As Egypt’s government attempts to crackdown on street protests by shutting down internet and mobile phone services, the government of the United States — supposedly “the beacon of democracy” for the world — is preparing to reintroduce a bill that could be used to shut down the Internet.
The bill, granting Obama or any POTUS broad emergency powers to seize control of and even shut down the Internet in times of “national emergency,” initially was introduced last year but had expired with a new Congress. Wired.com reports that the bill will soon be reintroduced to a Senate committee.
The proposed legislation was introduced into the US Senate by Demonrat-turned-“independent” Senator Joe Lieberman, who is chairman of the US Homeland Security committee and who recently announced he will not seek reëlection. (Good riddance)
Last year, Lieberman argued the bill was necessary to “preserve those networks and assets and our country and protect our people” because, for all its allure, the net could be a “dangerous place with electronic pipelines that run directly into everything from our personal bank accounts to key infrastructure to government and industrial secrets”. This meant that US economic security, national security and public safety were now all at risk from new kinds of enemies, including “cyber warriors, cyber spies, cyber terrorists and cyber criminals”.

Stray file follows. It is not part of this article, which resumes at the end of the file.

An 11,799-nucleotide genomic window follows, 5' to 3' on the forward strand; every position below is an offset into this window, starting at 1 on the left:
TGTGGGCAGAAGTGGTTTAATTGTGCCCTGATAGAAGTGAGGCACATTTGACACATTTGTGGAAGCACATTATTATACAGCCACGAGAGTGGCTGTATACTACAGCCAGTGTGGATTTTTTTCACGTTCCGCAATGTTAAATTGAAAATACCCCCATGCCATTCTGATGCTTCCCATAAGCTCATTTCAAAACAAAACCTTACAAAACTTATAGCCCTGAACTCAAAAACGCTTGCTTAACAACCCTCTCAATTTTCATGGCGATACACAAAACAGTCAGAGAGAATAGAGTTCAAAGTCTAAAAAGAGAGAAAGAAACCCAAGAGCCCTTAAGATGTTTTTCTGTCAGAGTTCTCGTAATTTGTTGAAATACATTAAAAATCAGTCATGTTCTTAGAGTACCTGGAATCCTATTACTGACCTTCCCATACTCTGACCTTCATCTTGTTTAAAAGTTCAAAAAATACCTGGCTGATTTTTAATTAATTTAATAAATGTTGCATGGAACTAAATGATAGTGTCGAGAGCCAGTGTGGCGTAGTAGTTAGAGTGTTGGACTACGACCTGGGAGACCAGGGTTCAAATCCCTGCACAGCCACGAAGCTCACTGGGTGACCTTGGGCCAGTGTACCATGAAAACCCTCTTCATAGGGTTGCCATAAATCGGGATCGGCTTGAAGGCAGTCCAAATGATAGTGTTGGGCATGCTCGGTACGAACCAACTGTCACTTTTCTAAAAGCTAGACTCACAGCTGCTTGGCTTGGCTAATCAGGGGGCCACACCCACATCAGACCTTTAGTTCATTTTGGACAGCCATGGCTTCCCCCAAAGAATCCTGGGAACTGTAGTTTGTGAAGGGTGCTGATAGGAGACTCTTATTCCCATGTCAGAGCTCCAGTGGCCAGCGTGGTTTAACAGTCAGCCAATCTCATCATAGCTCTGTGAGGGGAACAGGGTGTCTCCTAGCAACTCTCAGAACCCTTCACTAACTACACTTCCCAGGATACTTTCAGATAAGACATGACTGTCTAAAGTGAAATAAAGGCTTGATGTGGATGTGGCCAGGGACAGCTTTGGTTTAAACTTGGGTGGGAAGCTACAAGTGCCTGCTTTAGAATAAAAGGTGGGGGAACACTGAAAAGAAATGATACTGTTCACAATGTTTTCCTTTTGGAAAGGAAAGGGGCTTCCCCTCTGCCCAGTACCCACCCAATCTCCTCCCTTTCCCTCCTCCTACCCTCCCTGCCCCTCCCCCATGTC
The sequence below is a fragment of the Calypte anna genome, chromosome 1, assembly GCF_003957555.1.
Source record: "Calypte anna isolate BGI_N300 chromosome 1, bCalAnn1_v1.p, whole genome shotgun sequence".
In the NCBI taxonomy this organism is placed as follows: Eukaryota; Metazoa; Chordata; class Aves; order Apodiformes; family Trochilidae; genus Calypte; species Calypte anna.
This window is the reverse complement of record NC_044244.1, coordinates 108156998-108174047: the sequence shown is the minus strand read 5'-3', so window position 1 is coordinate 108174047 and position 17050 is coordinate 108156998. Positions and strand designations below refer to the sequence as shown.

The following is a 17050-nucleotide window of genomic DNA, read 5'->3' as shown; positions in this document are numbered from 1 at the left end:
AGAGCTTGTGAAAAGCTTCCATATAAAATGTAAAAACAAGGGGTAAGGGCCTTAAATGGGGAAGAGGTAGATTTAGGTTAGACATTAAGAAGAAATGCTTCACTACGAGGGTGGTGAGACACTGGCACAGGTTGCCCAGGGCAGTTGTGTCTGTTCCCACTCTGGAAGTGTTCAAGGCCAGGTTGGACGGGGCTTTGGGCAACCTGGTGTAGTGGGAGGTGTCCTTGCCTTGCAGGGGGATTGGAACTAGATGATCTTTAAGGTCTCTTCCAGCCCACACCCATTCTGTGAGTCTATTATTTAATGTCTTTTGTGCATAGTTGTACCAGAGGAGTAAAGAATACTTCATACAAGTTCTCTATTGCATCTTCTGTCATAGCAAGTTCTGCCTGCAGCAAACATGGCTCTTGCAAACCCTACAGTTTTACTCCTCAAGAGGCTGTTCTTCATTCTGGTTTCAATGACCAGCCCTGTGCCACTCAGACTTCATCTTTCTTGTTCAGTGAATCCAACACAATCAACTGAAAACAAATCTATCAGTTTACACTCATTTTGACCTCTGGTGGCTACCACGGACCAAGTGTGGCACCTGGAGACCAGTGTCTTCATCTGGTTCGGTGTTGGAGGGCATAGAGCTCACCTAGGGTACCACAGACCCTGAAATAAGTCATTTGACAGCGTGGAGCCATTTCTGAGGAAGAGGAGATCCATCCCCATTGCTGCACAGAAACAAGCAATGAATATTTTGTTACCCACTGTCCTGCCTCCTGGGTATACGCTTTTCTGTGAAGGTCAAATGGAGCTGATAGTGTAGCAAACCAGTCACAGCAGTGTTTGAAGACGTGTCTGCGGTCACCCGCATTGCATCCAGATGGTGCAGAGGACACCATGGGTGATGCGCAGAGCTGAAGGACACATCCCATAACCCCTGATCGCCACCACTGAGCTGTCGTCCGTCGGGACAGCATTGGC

RINO Senator Susan Collins (Maine), a co-sponsor of the bill, said that unlike in Egypt, where the government was using its powers to quell dissent by shutting down the internet, her and Lieberman’s bill would not. “My legislation would provide a mechanism for the government to work with the private sector in the event of a true cyber emergency,” Collins said in an emailed statement to Wired. “It would give our nation the best tools available to swiftly respond to a significant threat.” Blah, blah, blah….
The shutdown in Egypt is the most comprehensive official electronic blackout of its kind. According to Renesys, a US Internet monitoring company, Egypt’s four main internet service providers cut off international access to their customers in a near simultaneous move at 2234 GMT on Thursday. Around 23 million Egyptians have either regular or occasional access to the internet, according to official figures, more than a quarter of the population.
The scale of Egypt’s crackdown on the internet and mobile phones amid deadly protests against the rule of President Hosni Mubarak is unprecedented in the history of the web, experts have said. “It’s a first in the history of the internet,” Rik Ferguson, an expert for Trend Micro, the world’s third biggest computer security firm, said. Julien Coulon, co-founder of Cedexis, a French internet performance monitoring and traffic management system, added: “In 24 hours we have lost 97 per cent of Egyptian internet traffic”.
Despite this, many Egyptians are finding ways to get access, some using international telephone numbers to gain access to dial-up internet.